Thursday, October 28, 2010

If We Could Talk to the Animals...

A little music for a Thursday...

Something interesting about that song is that it consistently refers to talking in each animal's own language: "Can you speak rhinocerous? Of courcerous!" It's pretty cool that a song writer would have that perspective when so often researchers aim to get animals speaking in a human language.

One well-documented example of the latter was the project involving Vicki, "the talking chimp". After much training, the researchers were able to get Vicki to approximate three words: Mama, Papa, and Cup. She did this with great difficulty and signs of stress, and had to use her hands to help her mouth form the "p" sound. The results were akin to getting a dog to say "I love you" or "mama"--you could imagine that the words were being said, but it does take imagination.

The failure to get the chimp to talk led to the myth of the "language instinct", that supposedly only humans have. But while a chimp can't speak English, it is plain that chimps can comprehend a spoken human language. This comprehension reveals that the animals do have language abilities. The inability to speak in a human language is the result of different physical aspects of their bodies, not underdeveloped minds.

More enlightened researchers, such as primatologist Dr Katja Liebal, believe that chimps have their own complex system of communication, and it is up to us to try to understand. Liebal is compiling a dictionary of the chimpanzee language, which uses gestures, facial expressions, and physical displays. She says that chimpanzees have a complex communicative system--even though they can't speak English.

Still, people prefer sameness. Earlier this year, much was made of a short film showing a bonobo chimp shaking her head to indicate "no". I was surprised at this, because I didn't think this was a great revelation. Even my cats will shake their heads to indicate "no". I suppose I should set up a camera and send a video of the cats to the BBC...

Thursday, October 21, 2010

Chickens on Thursday

A few fun and interesting videos for a Thursday...

It seems that it's not all that uncommon for brooding chickens to 'babysit' kittens. Here's a chicken with two eggs and two kittens in her nest:

The maker of this video says that the momma cat put her kittens in the chicken's box so she (the cat) could take a break:

There's also a photo of the kittens finally asleep with the chicken here.

In this video, two chickens seem to be intent on preventing two rabbits from fighting:

And finally, for now, a little look at a motion-feedback stabilization system (aka, a chicken):

Tuesday, October 19, 2010

A Voice for the Big Cats

Alan Rabinowitz is a naturalist who, as a child who stuttered so severely that he couldn't speak at all, made a pledge to an aging jaguar at the Bronx Zoo to become a voice for all the world's big cats.

With no professional help available for his stuttering, he discovered he could talk to animals, and he would sequester himself in his bedroom closet with apartment-compatible pets, and talk to them. "The animals didn't judge me. The animals had no expectations. The animals just let me be who I was." And their inability to talk to him made him feel closer to them. "They didn't have a voice, either."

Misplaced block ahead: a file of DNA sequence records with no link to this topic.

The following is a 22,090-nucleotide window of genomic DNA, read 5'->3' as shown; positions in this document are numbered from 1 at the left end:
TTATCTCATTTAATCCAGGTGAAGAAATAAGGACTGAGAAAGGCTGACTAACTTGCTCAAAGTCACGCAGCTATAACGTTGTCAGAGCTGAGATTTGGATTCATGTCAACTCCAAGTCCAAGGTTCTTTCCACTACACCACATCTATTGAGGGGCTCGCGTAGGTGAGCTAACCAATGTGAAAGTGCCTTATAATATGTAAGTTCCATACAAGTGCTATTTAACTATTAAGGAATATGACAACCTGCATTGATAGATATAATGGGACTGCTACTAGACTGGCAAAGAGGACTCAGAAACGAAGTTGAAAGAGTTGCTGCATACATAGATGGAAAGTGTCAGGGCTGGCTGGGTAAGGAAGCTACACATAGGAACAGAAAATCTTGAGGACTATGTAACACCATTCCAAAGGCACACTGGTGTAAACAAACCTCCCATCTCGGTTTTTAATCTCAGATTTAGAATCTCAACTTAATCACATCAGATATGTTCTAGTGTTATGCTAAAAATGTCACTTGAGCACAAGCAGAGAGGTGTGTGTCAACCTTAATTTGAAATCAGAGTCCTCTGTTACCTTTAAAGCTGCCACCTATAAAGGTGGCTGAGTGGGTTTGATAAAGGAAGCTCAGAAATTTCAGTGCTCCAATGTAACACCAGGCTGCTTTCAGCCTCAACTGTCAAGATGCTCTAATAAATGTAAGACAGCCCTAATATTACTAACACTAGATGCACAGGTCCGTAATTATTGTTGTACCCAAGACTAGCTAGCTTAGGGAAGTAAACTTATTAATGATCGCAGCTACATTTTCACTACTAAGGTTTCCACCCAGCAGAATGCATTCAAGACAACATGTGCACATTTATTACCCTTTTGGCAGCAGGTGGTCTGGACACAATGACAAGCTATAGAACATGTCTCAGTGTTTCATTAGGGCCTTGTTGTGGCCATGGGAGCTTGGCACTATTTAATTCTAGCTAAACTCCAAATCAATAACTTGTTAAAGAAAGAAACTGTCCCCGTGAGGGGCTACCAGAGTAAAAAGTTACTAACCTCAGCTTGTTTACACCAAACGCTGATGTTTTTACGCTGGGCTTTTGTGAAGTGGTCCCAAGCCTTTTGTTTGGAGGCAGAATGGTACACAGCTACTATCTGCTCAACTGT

At the zoo, Rabinowitz gravitated to the big cats. He remembers a tiger, locked in a cage the way he felt locked in his own head. And an old female jaguar who looked sad and broken, the way he felt.

"I swore to the animals that if I could ever find my voice, I would be their voice." he recalled. He reasoned that if animals could make themselves understood, people would treat them a whole lot better than they do.

Rabinowitz did learn to conquer his stutter, and he did remember his promise.

He is now president and CEO of Panthera, an organization active in preserving all wild cats. Rabinowitz takes an extremely wise, long-range approach to preservation: seeking ways for humans and big cats to co-exist in the same areas.

Rabinowitz tells his story and more in this interview with professional smart-ass Stephen Colbert:

The Colbert Report
Alan Rabinowitz

Friday, October 15, 2010

A Challenge to See "White Lion..."

This one will be tough, but undoubtedly worth it. Kevin Richardson's movie, "White Lion... Home is a Journey" opens today (October 15) in just 3 cities in the US: Memphis, St. Louis, and Louisville.

Professional movie reviewers are giving it a middling reaction, saying that it's not action-filled enough, but at the same time they say that it is a beautiful movie and emotionally powerful. That means more to me than overblown action sequences.

The story is told from the perspective of an old man recounting the tale of the young Shangaan boy, Gisani, and his adventures protecting a rare white lion, a messenger of the gods in his cultural lore.

We then see the story of the white lion, Letsatsi, unfold with remarkable close-ups of the lions that portray him and the other animals he encounters. Letatsi is forced from his pride, learns to hunt, and returns to his territory fully grown and ready to claim his due — all the while being stalked by hunters eager to bag such a rare trophy.

Kevin Richardson is depending on this movie's success to support the animals at his Kingdom of the White Lion in Africa. So, every ticket you buy will support the animals you see in the film.

One reviewer made this puzzling statement, without any explanation: Not recommended if you can recall Kimba the White Lion? I wonder what that means? I have been looking forward to this movie since I first heard about it. The trade magazine Variety predicts that this movie will not get a general theatrical release in the US. I hope they're wrong (in 1977, no one thought Star Wars was worth a wide theatrical release). Grab the chance to see it when you can.

Thursday, October 14, 2010

What Does It Take to Change People's Perceptions?